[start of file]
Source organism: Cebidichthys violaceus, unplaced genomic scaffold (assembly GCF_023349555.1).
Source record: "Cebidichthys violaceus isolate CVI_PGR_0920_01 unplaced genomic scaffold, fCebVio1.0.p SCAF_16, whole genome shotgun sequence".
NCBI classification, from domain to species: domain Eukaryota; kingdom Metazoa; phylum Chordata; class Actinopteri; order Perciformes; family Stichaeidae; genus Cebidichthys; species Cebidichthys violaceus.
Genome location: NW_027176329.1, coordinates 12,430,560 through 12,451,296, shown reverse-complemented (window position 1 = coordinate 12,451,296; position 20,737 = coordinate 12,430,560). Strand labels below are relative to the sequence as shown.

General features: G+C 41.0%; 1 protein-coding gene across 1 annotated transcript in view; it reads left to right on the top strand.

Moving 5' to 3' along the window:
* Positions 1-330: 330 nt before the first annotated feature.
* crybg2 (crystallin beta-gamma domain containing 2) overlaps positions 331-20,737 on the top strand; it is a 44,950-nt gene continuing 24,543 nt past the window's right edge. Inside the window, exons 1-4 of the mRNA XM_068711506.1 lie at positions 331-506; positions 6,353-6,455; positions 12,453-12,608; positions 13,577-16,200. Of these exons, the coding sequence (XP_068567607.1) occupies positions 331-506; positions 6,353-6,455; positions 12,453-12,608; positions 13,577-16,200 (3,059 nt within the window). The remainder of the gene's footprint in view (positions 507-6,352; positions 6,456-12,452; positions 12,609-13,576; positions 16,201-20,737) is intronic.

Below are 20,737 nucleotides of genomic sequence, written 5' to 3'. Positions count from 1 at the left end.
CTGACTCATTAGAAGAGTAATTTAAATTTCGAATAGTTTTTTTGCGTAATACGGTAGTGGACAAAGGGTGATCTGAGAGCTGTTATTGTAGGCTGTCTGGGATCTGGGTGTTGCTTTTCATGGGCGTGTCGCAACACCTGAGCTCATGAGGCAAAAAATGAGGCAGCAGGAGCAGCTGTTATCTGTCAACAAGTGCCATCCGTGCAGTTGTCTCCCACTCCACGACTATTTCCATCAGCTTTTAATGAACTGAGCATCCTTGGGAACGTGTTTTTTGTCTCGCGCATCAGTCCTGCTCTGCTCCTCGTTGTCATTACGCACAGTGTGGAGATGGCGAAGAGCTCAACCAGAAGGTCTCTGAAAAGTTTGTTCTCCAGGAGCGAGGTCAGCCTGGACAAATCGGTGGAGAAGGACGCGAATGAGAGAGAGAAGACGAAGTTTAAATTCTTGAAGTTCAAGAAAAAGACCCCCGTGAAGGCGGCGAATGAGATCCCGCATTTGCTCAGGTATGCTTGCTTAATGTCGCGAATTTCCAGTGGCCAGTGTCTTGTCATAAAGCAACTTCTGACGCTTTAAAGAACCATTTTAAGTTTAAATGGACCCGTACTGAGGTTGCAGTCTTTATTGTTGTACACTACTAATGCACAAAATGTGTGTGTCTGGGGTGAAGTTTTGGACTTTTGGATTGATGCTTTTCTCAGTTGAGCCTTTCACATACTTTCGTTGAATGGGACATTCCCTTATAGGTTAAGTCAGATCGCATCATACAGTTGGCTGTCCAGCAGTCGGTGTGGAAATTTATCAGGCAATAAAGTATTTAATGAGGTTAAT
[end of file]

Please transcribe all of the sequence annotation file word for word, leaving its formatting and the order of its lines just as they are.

Source organism: Cebidichthys violaceus, unplaced genomic scaffold (assembly GCF_023349555.1).
Source record: "Cebidichthys violaceus isolate CVI_PGR_0920_01 unplaced genomic scaffold, fCebVio1.0.p SCAF_16, whole genome shotgun sequence".
NCBI classification, from domain to species: domain Eukaryota; kingdom Metazoa; phylum Chordata; class Actinopteri; order Perciformes; family Stichaeidae; genus Cebidichthys; species Cebidichthys violaceus.
Genome location: NW_027176329.1, coordinates 12,430,560 through 12,451,296, shown reverse-complemented (window position 1 = coordinate 12,451,296; position 20,737 = coordinate 12,430,560). Strand labels below are relative to the sequence as shown.

General features: G+C 41.0%; 1 protein-coding gene across 1 annotated transcript in view; it reads left to right on the top strand.

Moving 5' to 3' along the window:
* Positions 1-330: 330 nt before the first annotated feature.
* crybg2 (crystallin beta-gamma domain containing 2) overlaps positions 331-20,737 on the top strand; it is a 44,950-nt gene continuing 24,543 nt past the window's right edge. Inside the window, exons 1-4 of the mRNA XM_068711506.1 lie at positions 331-506; positions 6,353-6,455; positions 12,453-12,608; positions 13,577-16,200. Of these exons, the coding sequence (XP_068567607.1) occupies positions 331-506; positions 6,353-6,455; positions 12,453-12,608; positions 13,577-16,200 (3,059 nt within the window). The remainder of the gene's footprint in view (positions 507-6,352; positions 6,456-12,452; positions 12,609-13,576; positions 16,201-20,737) is intronic.

Below are 20,737 nucleotides of genomic sequence, written 5' to 3'. Positions count from 1 at the left end.
CTGACTCATTAGAAGAGTAATTTAAATTTCGAATAGTTTTTTTGCGTAATACGGTAGTGGACAAAGGGTGATCTGAGAGCTGTTATTGTAGGCTGTCTGGGATCTGGGTGTTGCTTTTCATGGGCGTGTCGCAACACCTGAGCTCATGAGGCAAAAAATGAGGCAGCAGGAGCAGCTGTTATCTGTCAACAAGTGCCATCCGTGCAGTTGTCTCCCACTCCACGACTATTTCCATCAGCTTTTAATGAACTGAGCATCCTTGGGAACGTGTTTTTTGTCTCGCGCATCAGTCCTGCTCTGCTCCTCGTTGTCATTACGCACAGTGTGGAGATGGCGAAGAGCTCAACCAGAAGGTCTCTGAAAAGTTTGTTCTCCAGGAGCGAGGTCAGCCTGGACAAATCGGTGGAGAAGGACGCGAATGAGAGAGAGAAGACGAAGTTTAAATTCTTGAAGTTCAAGAAAAAGACCCCCGTGAAGGCGGCGAATGAGATCCCGCATTTGCTCAGGTATGCTTGCTTAATGTCGCGAATTTCCAGTGGCCAGTGTCTTGTCATAAAGCAACTTCTGACGCTTTAAAGAACCATTTTAAGTTTAAATGGACCCGTACTGAGGTTGCAGTCTTTATTGTTGTACACTACTAATGCACAAAATGTGTGTGTCTGGGGTGAAGTTTTGGACTTTTGGATTGATGCTTTTCTCAGTTGAGCCTTTCACATACTTTCGTTGAATGGGACATTCCCTTATAGGTTAAGTCAGATCGCATCATACAGTTGGCTGTCCAGCAGTCGGTGTGGAAATTTATCAGGCAATAAAGTATTTAATGAGGTTAAT